New York Times: ‘Emergency’ Online Library Draws Ire of Some Authors. “After NPR and The New Yorker ran reports praising the National Emergency Library (the headline over the historian Jill Lepore’s essay in The New Yorker called it “a gift to readers everywhere”), several prominent writers, including Colson Whitehead, took to social media to condemn the project.” I just checked to see if any of my books are in the Emergency Library. Several of them are. If you want to read them you go right ahead. They’re old but I recommend WEB SEARCH GARAGE and INFORMATION TRAPPING as they’re more philosophical (how I search and more importantly how I think about search)

Internet Archive responds: Why we released the National Emergency Library (Internet Archive)

Internet Archive: Internet Archive responds: Why we released the National Emergency Library. “According to IMLS FY17 Public Libraries survey (the last fiscal year for which data is publicly available), in FY17 there were more than 716 million physical books in US public libraries. Using the same data, which shows a 2-3% decline in collection holdings per year, we can estimate that public libraries have approximately 650 million books on their shelves in 2020. Right now, today, there are 650 million books that tax-paying citizens have paid to access that are sitting on shelves in closed libraries, inaccessible to them. And that’s just in public libraries.”

Internet Archive Blog: Announcing a National Emergency Library to Provide Digitized Books to Students and the Public

Internet Archive Blog: Announcing a National Emergency Library to Provide Digitized Books to Students and the Public. “To address our unprecedented global and immediate need for access to reading and research materials, as of today, March 24, 2020, the Internet Archive will suspend waitlists for the 1.4 million (and growing) books in our lending library by creating a National Emergency Library to serve the nation’s displaced learners. This suspension will run through June 30, 2020, or the end of the US national emergency, whichever is later.”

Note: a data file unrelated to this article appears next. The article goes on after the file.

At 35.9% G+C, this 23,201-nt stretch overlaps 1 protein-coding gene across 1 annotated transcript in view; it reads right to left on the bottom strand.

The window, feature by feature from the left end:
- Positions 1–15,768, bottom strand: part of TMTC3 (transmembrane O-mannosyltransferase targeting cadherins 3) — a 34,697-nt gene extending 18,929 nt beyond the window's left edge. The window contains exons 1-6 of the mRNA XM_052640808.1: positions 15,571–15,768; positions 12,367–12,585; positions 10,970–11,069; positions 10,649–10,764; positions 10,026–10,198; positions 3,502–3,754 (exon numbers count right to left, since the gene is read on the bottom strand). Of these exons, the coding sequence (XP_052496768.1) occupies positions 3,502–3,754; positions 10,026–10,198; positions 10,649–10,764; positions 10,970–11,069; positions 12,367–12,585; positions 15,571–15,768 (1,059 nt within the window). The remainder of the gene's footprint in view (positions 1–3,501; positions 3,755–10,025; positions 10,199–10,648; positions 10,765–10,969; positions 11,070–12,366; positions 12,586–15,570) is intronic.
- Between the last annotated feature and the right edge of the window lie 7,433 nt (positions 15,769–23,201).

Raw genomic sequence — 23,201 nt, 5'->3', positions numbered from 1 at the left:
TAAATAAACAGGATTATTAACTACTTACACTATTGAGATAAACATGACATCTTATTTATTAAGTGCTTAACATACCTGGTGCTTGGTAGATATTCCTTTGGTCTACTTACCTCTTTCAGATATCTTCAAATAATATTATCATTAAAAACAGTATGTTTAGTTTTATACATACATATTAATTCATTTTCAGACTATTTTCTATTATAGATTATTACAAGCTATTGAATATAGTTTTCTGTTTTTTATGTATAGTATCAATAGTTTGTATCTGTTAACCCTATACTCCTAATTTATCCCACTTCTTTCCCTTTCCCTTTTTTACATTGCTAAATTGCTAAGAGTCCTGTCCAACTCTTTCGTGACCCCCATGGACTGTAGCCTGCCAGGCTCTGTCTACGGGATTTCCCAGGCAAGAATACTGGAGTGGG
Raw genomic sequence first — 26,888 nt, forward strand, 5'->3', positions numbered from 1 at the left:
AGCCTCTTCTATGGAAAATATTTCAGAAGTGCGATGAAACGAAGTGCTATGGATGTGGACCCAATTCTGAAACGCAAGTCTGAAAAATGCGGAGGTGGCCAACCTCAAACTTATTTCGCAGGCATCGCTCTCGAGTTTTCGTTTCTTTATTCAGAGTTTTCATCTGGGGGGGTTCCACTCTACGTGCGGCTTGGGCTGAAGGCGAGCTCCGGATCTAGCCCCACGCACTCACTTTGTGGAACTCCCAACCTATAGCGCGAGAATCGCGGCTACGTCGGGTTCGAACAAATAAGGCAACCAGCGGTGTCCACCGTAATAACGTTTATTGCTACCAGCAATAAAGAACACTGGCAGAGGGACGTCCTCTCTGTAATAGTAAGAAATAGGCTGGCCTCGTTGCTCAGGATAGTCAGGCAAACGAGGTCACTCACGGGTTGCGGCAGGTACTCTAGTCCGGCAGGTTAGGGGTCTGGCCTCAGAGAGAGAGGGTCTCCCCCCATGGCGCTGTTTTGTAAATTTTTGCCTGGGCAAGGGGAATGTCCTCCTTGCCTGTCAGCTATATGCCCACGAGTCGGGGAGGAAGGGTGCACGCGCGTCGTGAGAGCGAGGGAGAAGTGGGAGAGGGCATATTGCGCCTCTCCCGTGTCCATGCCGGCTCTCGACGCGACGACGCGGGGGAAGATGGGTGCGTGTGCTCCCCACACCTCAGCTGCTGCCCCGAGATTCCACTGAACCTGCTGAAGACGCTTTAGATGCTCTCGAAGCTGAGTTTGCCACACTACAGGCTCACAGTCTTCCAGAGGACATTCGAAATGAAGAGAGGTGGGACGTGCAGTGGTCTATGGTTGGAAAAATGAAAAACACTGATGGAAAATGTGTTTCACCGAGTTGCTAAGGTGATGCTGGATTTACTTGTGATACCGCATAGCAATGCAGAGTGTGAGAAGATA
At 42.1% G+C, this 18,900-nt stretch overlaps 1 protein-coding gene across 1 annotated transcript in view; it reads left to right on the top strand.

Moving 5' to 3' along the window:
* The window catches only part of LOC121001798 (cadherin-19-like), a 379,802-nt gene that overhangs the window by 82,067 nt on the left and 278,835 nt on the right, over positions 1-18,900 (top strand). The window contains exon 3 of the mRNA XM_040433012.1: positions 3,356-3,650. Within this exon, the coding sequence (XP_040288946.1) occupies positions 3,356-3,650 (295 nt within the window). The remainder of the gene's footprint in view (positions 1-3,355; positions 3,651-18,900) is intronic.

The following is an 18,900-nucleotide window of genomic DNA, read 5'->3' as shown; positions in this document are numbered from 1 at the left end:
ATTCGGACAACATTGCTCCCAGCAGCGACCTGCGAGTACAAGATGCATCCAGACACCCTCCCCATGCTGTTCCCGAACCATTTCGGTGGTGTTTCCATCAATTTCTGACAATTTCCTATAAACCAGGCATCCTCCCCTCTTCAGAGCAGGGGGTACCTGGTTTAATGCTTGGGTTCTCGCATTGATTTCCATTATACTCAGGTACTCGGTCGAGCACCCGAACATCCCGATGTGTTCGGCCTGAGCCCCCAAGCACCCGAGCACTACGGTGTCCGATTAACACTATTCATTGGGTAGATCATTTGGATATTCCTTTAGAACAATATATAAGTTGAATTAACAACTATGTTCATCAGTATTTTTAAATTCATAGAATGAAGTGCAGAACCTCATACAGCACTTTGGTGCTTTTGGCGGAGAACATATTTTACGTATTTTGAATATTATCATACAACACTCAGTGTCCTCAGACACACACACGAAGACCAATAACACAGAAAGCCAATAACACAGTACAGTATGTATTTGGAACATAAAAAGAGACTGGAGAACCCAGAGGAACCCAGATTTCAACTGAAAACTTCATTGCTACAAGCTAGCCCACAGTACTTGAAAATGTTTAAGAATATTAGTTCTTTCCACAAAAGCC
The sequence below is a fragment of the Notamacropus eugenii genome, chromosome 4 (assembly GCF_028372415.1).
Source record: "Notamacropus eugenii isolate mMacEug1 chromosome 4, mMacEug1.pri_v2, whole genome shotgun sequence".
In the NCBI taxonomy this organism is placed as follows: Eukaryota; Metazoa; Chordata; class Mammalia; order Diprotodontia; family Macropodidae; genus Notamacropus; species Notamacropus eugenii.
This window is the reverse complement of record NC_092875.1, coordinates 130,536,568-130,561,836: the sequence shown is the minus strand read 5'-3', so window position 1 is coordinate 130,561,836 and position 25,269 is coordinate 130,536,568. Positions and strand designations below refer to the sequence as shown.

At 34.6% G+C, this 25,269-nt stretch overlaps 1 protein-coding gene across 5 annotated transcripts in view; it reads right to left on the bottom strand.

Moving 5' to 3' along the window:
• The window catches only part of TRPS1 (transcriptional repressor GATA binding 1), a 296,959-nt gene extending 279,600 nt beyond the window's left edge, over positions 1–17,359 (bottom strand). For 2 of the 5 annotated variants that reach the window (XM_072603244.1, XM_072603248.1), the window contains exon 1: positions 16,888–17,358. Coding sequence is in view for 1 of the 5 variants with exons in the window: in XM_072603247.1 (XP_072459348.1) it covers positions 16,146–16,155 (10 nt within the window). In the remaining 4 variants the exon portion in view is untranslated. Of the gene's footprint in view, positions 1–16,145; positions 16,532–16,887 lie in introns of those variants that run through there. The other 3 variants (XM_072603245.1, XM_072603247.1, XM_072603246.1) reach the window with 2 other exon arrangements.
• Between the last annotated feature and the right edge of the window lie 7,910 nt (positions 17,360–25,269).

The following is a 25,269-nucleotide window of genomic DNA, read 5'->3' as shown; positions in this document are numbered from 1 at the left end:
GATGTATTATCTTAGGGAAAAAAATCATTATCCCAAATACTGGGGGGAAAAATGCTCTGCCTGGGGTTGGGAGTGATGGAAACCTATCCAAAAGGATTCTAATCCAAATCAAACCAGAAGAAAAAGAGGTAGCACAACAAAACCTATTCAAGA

World Intellectual Property Review: Wikimedia, Internet Archive want patent infringement claims kicked out

World Intellectual Property Review: Wikimedia, Internet Archive want patent infringement claims kicked out. “The Wikimedia Foundation and the global online library Internet Archive are seeking a declaration in a California court that their websites do not infringe several predictive text-related patents held by software developer WordLogic.”

Internet Archive Blog: School’s Out… Or Is It?

Internet Archive Blog: School’s Out… Or Is It?. “Alexis Rossi, Director of Collections here at the Internet Archive, has curated a list of resources that can help children continue their education outside of the classroom. If you’re facing a school closure, here’s a handy guide to help you find educational materials on a few popular subjects. And if you need resources for a topic that isn’t on this list, feel free to search the archive and spend the closure diving in to our collections!”